With the action movie "San Andreas" opening Friday, you've probably seen the trailer of buildings in downtown Los Angeles exploding apocalyptically. And you probably know that's ridiculous. Although I do get a kick out of seeing the letters in the Hollywood sign topple over like playing cards. Now, that would put an end to the tourism traffic through the canyon streets that neighborhood groups bitterly complain about. (No, wait, what am I thinking -- tourists would want selfies with the downed letters.)
In the movie, there's a 9.1 magnitude quake on the San Andreas fault. But that won't happen, because the Big One can't be that big on that fault. (You'd need to go to Chile for that.)
"A 9.1 on the San Andreas is impossible," Lucy Jones, the U.S. Geological Survey seismologist and consultant to Mayor Eric Garcetti on his earthquake safety campaign, told me last week. (And Jones is the guiding measure for all rational belief about earthquakes in Los Angeles.)
The possible magnitude of an earthquake is determined by the length and depth of the fault. "To get enough energy to get a 9.1, you'd need something longer than the state of California," she says. The San Andreas is a mere 810 miles long from its northern end near Cape Mendocino to its southern end in the Salton Sea in the desert. The worst the San Andreas could throw is an 8.3 temblor. (Which would, of course, still be really bad.)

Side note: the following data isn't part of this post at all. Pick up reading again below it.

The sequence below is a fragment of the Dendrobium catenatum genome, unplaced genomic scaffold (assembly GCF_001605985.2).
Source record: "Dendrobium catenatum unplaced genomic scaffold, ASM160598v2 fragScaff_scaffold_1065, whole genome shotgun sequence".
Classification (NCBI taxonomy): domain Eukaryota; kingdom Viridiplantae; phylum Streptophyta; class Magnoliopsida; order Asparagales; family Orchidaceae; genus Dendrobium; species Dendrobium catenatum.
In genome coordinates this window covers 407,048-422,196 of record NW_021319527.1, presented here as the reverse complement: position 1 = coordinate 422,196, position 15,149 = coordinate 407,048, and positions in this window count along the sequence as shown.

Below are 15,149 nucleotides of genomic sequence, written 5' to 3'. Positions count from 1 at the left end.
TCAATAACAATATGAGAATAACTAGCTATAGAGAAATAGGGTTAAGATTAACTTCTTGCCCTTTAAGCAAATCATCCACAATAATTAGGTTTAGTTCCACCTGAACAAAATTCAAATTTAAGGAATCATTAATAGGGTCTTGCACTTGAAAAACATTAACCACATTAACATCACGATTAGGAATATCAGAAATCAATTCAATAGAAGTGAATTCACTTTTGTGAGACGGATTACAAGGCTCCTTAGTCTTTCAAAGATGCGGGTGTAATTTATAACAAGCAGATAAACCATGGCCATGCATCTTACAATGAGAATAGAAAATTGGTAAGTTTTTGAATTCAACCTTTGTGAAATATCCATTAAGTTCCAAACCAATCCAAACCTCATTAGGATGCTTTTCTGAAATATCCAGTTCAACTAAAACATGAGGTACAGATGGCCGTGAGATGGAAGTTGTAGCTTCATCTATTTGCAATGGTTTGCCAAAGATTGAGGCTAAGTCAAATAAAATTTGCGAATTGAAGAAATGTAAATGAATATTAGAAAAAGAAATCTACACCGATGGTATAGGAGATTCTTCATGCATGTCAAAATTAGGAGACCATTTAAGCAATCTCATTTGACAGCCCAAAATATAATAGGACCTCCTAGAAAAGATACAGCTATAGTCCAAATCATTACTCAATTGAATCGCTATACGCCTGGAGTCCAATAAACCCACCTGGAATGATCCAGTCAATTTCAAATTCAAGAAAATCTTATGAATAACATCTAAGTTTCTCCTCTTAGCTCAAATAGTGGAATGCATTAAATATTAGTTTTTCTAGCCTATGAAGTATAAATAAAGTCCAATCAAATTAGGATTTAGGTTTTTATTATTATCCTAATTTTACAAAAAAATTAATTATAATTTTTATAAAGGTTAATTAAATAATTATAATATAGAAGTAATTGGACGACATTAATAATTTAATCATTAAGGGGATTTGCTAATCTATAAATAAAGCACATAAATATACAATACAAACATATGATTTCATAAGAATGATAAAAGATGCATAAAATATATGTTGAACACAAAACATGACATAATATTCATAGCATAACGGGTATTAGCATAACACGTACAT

As for that earthquake-generated tsunami that engulfs the Golden Gate Bridge in San Francisco in the movie? First of all, you're not going to get a tsunami from the San Andreas, which runs on land. And second, even if you could get a tsunami there, the ocean isn't deep enough to swell over the Golden Gate Bridge. You can't have a wave taller than the ocean is deep, Jones says.
Fortunately, Jones has been all over the media cheerfully debunking the science of the movie. She was even invited to the premiere at TCL Chinese Theatre, where she posed with its star, Dwayne "The Rock" Johnson and gushingly tweeted that it was her first red carpet. After that, she used Twitter to point out all the inaccurate geological moments—but she did give the film props for its "drop, cover, and hold on" mantra, which is useful advice in a real earthquake.
My guess is the movie has only gotten more publicity from Jones' reviews of the science. And since our usual reaction to legitimate information about the possible Big One is to put our hands over our ears and go 'lalalalala,' it's unlikely anyone would go to "San Andreas" and believe its depiction of the Big One.
Jones does estimate that we could have 1,500 buildings collapse across southern California—although many of those are the structures that potential mandatory retrofitting ordinances would target. And it's time for all of us to be worried about earthquakes enough to urge that those kinds of laws be passed.